He set a new second high in assists with 14. He had the pass that led to 3-pointers by Anderson and Richardson in the fourth quarter that led to consecutive back-breaking 3-pointers that put the Magic up 97-82.

    ``I’m out there trying to attack. It’s never about me shooting or passing, but just trying to stay in attack mode,’’ Nelson said. ``If I’m getting in the lane and drawing defenders I’m going to get the ball to the next guy over for the open shot.’’

    MAGIC MYSTERY

  • With his team nearly at the halfway point of this condensed 66-game season, Magic head coach Stan Van Gundy said the area where the Magic can most improve over the second half of the season is defensively.

    Doing that could be troublesome because the condensed schedule offers the Magic few chances to have practices with full contact. In an attempt to save energy for games coming at a fast and furious pace, Van Gundy has drastically shortened practices, eliminated most morning shootarounds and gotten rid of full-contact drills. Van Gundy said the effects of not doing those things have taken a toll on the Magic’s defense.

    The inability to get stops prevented the Magic from being able to pull away from the Sixers despite some torrid shooting offensively.

    Philly made 14 of 22 shots in the third quarter, allowing it to be within nine points of the lead into the final period.

    ``For the most part I didn’t think we were bad defensively,’’ Van Gundy said. ``We had one quarter (the third) where we didn’t really defend them at all, but other than that we did a pretty good job.’’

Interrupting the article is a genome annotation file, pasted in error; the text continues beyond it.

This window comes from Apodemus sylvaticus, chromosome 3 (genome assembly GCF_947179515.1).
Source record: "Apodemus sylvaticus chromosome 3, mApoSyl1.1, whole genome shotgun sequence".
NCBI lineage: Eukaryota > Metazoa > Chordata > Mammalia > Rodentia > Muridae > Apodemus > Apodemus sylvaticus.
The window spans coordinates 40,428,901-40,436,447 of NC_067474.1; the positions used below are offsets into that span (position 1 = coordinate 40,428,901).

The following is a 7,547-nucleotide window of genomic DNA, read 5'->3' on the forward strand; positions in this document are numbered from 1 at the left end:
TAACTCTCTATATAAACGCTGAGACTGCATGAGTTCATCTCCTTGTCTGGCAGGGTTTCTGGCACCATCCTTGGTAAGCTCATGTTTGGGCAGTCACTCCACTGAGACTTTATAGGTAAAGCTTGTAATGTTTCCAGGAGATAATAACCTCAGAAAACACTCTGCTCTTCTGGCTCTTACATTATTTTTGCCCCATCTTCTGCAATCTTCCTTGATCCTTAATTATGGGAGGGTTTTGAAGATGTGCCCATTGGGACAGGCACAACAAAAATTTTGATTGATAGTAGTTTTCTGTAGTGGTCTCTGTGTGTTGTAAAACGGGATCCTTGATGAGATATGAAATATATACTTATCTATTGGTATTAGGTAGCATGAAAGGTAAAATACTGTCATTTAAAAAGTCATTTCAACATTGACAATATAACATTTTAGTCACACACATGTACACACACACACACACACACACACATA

MAGIC MOVES

  • Glen ``Big Baby’’ Davis left the team Wednesday night to attend funeral services for his father in Baton Rouge, La. He hopes to return by game time on Friday and play against the Milwaukee Bucks.

    It’s the second death in the family that Davis has had to endure in the past four weeks. His grandmother died in January. Also, he had to deal with a two-game suspension for having a heated verbal exchange with Van Gundy during a morning practice.

    Davis had four points, two rebounds and two assists in 16 minutes on Wednesday night.

    ``A lot of times people don’t know what you’re going through sometimes,’’ Davis said, referring to the boos he received on Monday night. ``It’s been tough, but I’ll be all right.’’

  • Nelson’s prettiest pass of the night came in the first quarter when he drove into the heart of the defense and flipped a behind-the-back dish to Howard, who converted a layup despite being fouled on the play.

    Nelson’s 14 assists topped the 12 he had last week against the Los Angeles Clippers in his first game back following a concussion. The 14 assists also equaled his career high set previously in 2010 against the Miami Heat.

  • Van Gundy lauded the play of Earl Clark and Quentin Richardson, who had big impacts despite putting up few numbers on the stat sheet.

    Clark, who has earned more trust from the coaching staff with his strong play of late, had five rebounds and two points in nine minutes.

    Quentin Richardson had two rebounds and two assists, but it was his defensive effort on Philly’s Andre Iguodala where he had his biggest impact. Iguodala scored the Sixers’ first seven points of the second half, prompting Van Gundy to replace Hedo Turkoglu with Richardson. Iguodala scored just two baskets the rest of the game.

    ``I hope I can do that every night,’’ Richardson said of his impact defensively. ``I’m not a guy who is going to get 15 shots a game so I’ve got to have a mindset of making an impact on the defensive end. I just tried to make it tough on (Iguodala).’’

    John Denton writes for OrlandoMagic.com. John has covered the Magic since 1997 and recently authored ``All You Can Be’’ with Magic center Dwight Howard. E-mail John at jd41898@aol.com

    Note: The contents of this page have not been reviewed or endorsed by the Orlando Magic. All opinions expressed by John Denton are solely his own and do not reflect the opinions of the Orlando Magic or their Basketball Operations staff, partners or sponsors. His sources are not known to the Magic and he has no special access to information beyond the access and privileges that go along with being an NBA accredited member of the media.